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Screens & Tech

Remembering Roger Ebert (1942-2013)

Photo: Courtesy photo, License: N/A

Courtesy photo

I was only six years old when Siskel and Ebert and The Movies (later changed simply to Siskel & Ebert) made its TV debut on September 20, 1986 under the Buena Vista Television umbrella. By then, Chicago-Sun Times film critic Roger Ebert had been critiquing movies for nearly two decades and in 1975 became the first film critic in history to win the Pulitzer Prize for Criticism. During the show’s premiere year, while Ebert was passing judgment on important cinema like Blue Velvet and Platoon, I was laughing at a dancing animated Pepsi can in The Golden Child and crushing on Lea Thompson in Howard the Duck.

It was a few years later when I truly understood what being a movie critic actually entailed when I discovered Siskel & Ebert on TV one weekend. Two men sharing opinions about movies I had never heard of was somehow fascinating to me. Sometimes they agreed with each other. Sometimes they fought like mad dogs. Well-established critics like Pauline Kael and Andrew Sarris meant nothing to me. I read Sports Illustrated for Kids, not The New Yorker. Terms like “film noir” and “cinematography” were from a foreign language. I only knew the basics: Home Alone was the funniest thing I had ever seen in my 10 years of life — and that was satisfying enough for me.

But every weekend, I would always find my way back to Siskel & Ebert.

Sure, I talked to my friends on the playground about what the Teenage Mutant Ninja Turtles were up to that week, but my infatuation with film criticism grew over the years solely because of men like Siskel and Ebert. Their show would eventually lead me to other accessible critics like Texas film journalists Bob Polunsky and Larry Ratliff. By then it was the mid-90s. The internet had just entered the public consciousness, so there was no such thing as Rotten Tomatoes yet. I read and watched critics who were available. Ebert was, and I was hooked. Later, Ebert would open the floodgates for more critics to inspire my own writing. Critics who he held in the highest regard like A.O. Scott, David Ansen, and Christy Lemire, soon received my personal thumbs up.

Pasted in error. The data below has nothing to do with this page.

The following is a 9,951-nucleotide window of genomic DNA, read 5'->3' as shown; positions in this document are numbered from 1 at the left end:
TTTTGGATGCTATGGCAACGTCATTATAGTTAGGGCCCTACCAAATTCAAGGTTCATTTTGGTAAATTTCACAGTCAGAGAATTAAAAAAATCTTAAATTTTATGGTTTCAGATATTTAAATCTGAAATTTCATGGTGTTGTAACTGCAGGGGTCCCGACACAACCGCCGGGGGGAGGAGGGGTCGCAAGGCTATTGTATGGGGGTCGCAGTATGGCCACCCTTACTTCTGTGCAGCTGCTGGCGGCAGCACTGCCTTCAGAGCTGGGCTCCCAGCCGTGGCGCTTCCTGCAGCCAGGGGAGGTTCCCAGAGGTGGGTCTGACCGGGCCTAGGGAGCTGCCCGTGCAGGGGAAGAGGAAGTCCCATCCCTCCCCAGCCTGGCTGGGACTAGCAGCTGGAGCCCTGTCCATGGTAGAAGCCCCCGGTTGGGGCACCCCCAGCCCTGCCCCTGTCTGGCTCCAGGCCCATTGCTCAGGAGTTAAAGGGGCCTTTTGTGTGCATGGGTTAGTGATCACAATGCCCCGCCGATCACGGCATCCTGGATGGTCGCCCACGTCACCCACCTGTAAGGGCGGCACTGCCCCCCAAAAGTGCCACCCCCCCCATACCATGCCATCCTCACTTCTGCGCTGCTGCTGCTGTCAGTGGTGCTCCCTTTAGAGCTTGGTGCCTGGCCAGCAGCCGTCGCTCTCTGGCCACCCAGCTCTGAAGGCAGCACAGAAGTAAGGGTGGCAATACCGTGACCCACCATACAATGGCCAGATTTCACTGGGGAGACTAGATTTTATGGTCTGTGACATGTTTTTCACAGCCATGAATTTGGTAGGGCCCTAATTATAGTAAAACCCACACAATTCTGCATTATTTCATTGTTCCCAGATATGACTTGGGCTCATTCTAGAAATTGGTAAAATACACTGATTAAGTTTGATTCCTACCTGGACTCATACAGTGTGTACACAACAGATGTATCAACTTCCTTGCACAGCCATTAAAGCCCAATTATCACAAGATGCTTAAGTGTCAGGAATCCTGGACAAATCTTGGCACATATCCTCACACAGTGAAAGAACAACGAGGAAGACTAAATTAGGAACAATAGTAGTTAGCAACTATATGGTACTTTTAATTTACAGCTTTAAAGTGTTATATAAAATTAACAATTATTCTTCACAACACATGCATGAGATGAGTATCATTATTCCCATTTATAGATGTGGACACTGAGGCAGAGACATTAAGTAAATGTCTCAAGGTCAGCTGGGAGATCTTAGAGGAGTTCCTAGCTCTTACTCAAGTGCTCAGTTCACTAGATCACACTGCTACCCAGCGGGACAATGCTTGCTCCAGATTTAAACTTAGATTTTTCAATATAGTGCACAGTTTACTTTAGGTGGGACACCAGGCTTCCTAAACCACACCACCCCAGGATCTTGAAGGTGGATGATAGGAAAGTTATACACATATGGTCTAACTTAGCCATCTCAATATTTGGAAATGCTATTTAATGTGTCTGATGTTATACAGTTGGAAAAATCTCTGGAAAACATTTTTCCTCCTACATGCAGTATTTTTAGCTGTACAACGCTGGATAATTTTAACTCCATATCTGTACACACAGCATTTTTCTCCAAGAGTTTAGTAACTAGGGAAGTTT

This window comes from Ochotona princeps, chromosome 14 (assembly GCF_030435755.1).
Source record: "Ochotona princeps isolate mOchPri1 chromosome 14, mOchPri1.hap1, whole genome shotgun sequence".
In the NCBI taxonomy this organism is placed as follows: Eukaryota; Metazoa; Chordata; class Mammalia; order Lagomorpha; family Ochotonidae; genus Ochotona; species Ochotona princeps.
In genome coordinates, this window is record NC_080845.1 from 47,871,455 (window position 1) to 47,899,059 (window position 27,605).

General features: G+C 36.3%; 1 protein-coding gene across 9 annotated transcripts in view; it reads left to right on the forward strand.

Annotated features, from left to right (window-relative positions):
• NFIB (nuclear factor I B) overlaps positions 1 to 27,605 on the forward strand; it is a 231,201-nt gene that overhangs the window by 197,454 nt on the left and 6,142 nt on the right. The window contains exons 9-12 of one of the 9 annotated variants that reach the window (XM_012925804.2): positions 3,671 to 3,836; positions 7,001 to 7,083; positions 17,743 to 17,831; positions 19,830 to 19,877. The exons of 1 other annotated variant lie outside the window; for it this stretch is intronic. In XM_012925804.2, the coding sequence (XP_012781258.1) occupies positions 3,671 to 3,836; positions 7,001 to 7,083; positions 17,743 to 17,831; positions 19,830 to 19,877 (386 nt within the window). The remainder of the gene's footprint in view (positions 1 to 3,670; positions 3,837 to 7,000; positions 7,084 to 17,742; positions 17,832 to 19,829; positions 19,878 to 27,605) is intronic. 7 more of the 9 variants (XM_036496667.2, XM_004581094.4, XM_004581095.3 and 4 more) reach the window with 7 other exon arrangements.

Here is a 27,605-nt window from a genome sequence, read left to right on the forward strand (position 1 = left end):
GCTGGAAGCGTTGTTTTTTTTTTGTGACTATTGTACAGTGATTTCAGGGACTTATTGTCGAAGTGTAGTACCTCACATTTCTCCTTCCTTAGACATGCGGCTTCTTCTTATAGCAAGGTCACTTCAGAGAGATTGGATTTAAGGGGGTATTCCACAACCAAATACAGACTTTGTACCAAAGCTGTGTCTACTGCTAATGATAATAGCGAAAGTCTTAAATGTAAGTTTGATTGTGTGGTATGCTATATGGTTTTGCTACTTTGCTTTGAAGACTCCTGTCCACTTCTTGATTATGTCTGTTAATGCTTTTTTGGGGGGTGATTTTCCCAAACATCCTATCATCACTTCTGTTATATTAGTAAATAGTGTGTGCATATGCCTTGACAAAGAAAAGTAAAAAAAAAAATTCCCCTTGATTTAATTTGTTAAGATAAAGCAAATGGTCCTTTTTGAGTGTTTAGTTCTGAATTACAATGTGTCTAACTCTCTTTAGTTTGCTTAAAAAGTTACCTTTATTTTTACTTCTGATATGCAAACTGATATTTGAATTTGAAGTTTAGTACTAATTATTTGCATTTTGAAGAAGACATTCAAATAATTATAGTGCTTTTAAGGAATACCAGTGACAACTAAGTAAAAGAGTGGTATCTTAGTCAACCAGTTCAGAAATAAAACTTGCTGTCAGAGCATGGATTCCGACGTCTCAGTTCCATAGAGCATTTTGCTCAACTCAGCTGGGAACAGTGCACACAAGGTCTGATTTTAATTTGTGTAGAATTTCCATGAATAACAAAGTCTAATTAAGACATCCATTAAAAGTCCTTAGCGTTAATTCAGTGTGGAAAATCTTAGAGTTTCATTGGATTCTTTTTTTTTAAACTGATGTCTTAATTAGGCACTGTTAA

When I read about Ebert’s passing Thursday afternoon, I was genuinely heartbroken. It made me think about when Siskel died in 1999. I hadn’t begun working as a film critic yet (that came the following year), so I don’t remember it affecting me the same way. But with Ebert, I can say I know some of the joys of his profession that he will never get to experience again and it saddens me. Film criticism isn’t easy, despite those who deem it a dream job because “you get paid to see movies.” It’s a lost art form. So when a film critic is as respected in the industry as Ebert was for the last 50 years, you know he found his true calling; a passion he worked at till the very end.

So, thank you, Mr. Ebert, for introducing me to a world I love and a profession in which I can only hope to one day have a fraction of the influence you did. We didn’t always see eye to eye, but through the years I’ve admired your open-mindedness to the ever-changing cinematic landscape, your vast knowledge of film history, and the unflinching manner in which you could defend your opinion. You made me appreciate film in ways few teenagers would and taught me to understand that cinema — whether it’s happiness or anger or wonder — should make you feel something.

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